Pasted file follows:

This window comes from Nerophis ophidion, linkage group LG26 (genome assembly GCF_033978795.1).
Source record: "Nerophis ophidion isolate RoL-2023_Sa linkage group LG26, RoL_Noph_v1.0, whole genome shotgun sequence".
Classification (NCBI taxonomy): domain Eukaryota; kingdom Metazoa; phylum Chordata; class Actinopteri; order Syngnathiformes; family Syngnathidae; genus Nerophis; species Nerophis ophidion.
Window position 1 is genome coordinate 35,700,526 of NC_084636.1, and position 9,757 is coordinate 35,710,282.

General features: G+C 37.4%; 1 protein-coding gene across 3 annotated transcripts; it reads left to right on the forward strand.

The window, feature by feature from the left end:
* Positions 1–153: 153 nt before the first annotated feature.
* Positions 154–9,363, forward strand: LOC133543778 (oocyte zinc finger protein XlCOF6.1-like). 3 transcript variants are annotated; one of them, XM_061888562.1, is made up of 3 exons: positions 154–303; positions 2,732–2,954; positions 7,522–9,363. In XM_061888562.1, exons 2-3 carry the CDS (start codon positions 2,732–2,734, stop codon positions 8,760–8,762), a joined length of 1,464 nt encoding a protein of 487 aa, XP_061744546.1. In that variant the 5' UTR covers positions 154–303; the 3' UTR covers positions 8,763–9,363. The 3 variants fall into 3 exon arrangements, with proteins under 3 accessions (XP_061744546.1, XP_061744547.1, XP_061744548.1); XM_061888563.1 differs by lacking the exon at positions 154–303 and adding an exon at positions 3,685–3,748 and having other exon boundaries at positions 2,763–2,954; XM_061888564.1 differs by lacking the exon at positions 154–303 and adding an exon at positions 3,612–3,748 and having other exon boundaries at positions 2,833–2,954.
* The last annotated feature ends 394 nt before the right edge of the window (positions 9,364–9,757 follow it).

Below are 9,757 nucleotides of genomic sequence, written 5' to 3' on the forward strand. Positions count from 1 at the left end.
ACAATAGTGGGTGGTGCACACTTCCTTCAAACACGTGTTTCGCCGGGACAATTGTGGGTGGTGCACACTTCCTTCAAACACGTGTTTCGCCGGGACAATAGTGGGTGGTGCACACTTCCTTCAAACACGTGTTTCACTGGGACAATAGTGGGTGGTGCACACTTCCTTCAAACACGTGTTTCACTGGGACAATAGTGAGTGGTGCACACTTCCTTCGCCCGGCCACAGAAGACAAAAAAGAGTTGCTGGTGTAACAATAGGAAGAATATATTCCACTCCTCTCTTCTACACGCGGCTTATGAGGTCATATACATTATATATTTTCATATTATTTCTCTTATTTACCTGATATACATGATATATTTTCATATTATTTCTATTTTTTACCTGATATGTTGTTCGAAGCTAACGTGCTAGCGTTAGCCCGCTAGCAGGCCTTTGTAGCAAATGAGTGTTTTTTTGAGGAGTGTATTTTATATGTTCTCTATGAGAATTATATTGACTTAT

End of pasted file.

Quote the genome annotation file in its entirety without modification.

This window comes from Nerophis ophidion, linkage group LG26 (genome assembly GCF_033978795.1).
Source record: "Nerophis ophidion isolate RoL-2023_Sa linkage group LG26, RoL_Noph_v1.0, whole genome shotgun sequence".
Classification (NCBI taxonomy): domain Eukaryota; kingdom Metazoa; phylum Chordata; class Actinopteri; order Syngnathiformes; family Syngnathidae; genus Nerophis; species Nerophis ophidion.
Window position 1 is genome coordinate 35,700,526 of NC_084636.1, and position 9,757 is coordinate 35,710,282.

General features: G+C 37.4%; 1 protein-coding gene across 3 annotated transcripts; it reads left to right on the forward strand.

The window, feature by feature from the left end:
* Positions 1–153: 153 nt before the first annotated feature.
* Positions 154–9,363, forward strand: LOC133543778 (oocyte zinc finger protein XlCOF6.1-like). 3 transcript variants are annotated; one of them, XM_061888562.1, is made up of 3 exons: positions 154–303; positions 2,732–2,954; positions 7,522–9,363. In XM_061888562.1, exons 2-3 carry the CDS (start codon positions 2,732–2,734, stop codon positions 8,760–8,762), a joined length of 1,464 nt encoding a protein of 487 aa, XP_061744546.1. In that variant the 5' UTR covers positions 154–303; the 3' UTR covers positions 8,763–9,363. The 3 variants fall into 3 exon arrangements, with proteins under 3 accessions (XP_061744546.1, XP_061744547.1, XP_061744548.1); XM_061888563.1 differs by lacking the exon at positions 154–303 and adding an exon at positions 3,685–3,748 and having other exon boundaries at positions 2,763–2,954; XM_061888564.1 differs by lacking the exon at positions 154–303 and adding an exon at positions 3,612–3,748 and having other exon boundaries at positions 2,833–2,954.
* The last annotated feature ends 394 nt before the right edge of the window (positions 9,364–9,757 follow it).

Below are 9,757 nucleotides of genomic sequence, written 5' to 3' on the forward strand. Positions count from 1 at the left end.
ACAATAGTGGGTGGTGCACACTTCCTTCAAACACGTGTTTCGCCGGGACAATTGTGGGTGGTGCACACTTCCTTCAAACACGTGTTTCGCCGGGACAATAGTGGGTGGTGCACACTTCCTTCAAACACGTGTTTCACTGGGACAATAGTGGGTGGTGCACACTTCCTTCAAACACGTGTTTCACTGGGACAATAGTGAGTGGTGCACACTTCCTTCGCCCGGCCACAGAAGACAAAAAAGAGTTGCTGGTGTAACAATAGGAAGAATATATTCCACTCCTCTCTTCTACACGCGGCTTATGAGGTCATATACATTATATATTTTCATATTATTTCTCTTATTTACCTGATATACATGATATATTTTCATATTATTTCTATTTTTTACCTGATATGTTGTTCGAAGCTAACGTGCTAGCGTTAGCCCGCTAGCAGGCCTTTGTAGCAAATGAGTGTTTTTTTGAGGAGTGTATTTTATATGTTCTCTATGAGAATTATATTGACTTAT